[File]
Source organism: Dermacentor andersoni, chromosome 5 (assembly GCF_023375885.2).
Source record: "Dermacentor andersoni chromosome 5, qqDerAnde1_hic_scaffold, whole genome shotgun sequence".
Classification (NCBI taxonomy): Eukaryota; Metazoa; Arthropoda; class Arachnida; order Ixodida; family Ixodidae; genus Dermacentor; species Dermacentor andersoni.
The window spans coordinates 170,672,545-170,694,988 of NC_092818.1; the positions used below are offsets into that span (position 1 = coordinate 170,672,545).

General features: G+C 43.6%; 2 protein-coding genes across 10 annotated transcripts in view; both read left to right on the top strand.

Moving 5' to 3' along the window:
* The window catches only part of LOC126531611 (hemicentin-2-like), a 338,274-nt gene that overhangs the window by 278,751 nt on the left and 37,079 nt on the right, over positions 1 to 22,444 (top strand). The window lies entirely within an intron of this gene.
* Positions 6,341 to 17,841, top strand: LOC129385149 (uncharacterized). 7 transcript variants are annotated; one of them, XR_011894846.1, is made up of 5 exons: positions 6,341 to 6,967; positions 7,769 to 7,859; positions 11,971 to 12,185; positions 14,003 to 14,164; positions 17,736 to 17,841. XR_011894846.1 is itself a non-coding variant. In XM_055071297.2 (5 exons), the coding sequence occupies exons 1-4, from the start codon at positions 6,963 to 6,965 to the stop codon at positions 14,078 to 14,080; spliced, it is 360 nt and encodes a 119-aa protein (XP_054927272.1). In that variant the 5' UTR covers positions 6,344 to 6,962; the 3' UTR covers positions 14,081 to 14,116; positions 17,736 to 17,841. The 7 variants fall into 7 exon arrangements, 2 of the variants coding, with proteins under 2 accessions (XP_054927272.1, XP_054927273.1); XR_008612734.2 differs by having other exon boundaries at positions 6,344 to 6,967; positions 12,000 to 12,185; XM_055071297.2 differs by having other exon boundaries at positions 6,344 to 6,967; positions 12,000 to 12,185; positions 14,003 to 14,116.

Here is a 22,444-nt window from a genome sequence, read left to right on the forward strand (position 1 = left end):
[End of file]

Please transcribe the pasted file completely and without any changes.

Source organism: Dermacentor andersoni, chromosome 5 (assembly GCF_023375885.2).
Source record: "Dermacentor andersoni chromosome 5, qqDerAnde1_hic_scaffold, whole genome shotgun sequence".
Classification (NCBI taxonomy): Eukaryota; Metazoa; Arthropoda; class Arachnida; order Ixodida; family Ixodidae; genus Dermacentor; species Dermacentor andersoni.
The window spans coordinates 170,672,545-170,694,988 of NC_092818.1; the positions used below are offsets into that span (position 1 = coordinate 170,672,545).

General features: G+C 43.6%; 2 protein-coding genes across 10 annotated transcripts in view; both read left to right on the top strand.

Moving 5' to 3' along the window:
* The window catches only part of LOC126531611 (hemicentin-2-like), a 338,274-nt gene that overhangs the window by 278,751 nt on the left and 37,079 nt on the right, over positions 1 to 22,444 (top strand). The window lies entirely within an intron of this gene.
* Positions 6,341 to 17,841, top strand: LOC129385149 (uncharacterized). 7 transcript variants are annotated; one of them, XR_011894846.1, is made up of 5 exons: positions 6,341 to 6,967; positions 7,769 to 7,859; positions 11,971 to 12,185; positions 14,003 to 14,164; positions 17,736 to 17,841. XR_011894846.1 is itself a non-coding variant. In XM_055071297.2 (5 exons), the coding sequence occupies exons 1-4, from the start codon at positions 6,963 to 6,965 to the stop codon at positions 14,078 to 14,080; spliced, it is 360 nt and encodes a 119-aa protein (XP_054927272.1). In that variant the 5' UTR covers positions 6,344 to 6,962; the 3' UTR covers positions 14,081 to 14,116; positions 17,736 to 17,841. The 7 variants fall into 7 exon arrangements, 2 of the variants coding, with proteins under 2 accessions (XP_054927272.1, XP_054927273.1); XR_008612734.2 differs by having other exon boundaries at positions 6,344 to 6,967; positions 12,000 to 12,185; XM_055071297.2 differs by having other exon boundaries at positions 6,344 to 6,967; positions 12,000 to 12,185; positions 14,003 to 14,116.

Here is a 22,444-nt window from a genome sequence, read left to right on the forward strand (position 1 = left end):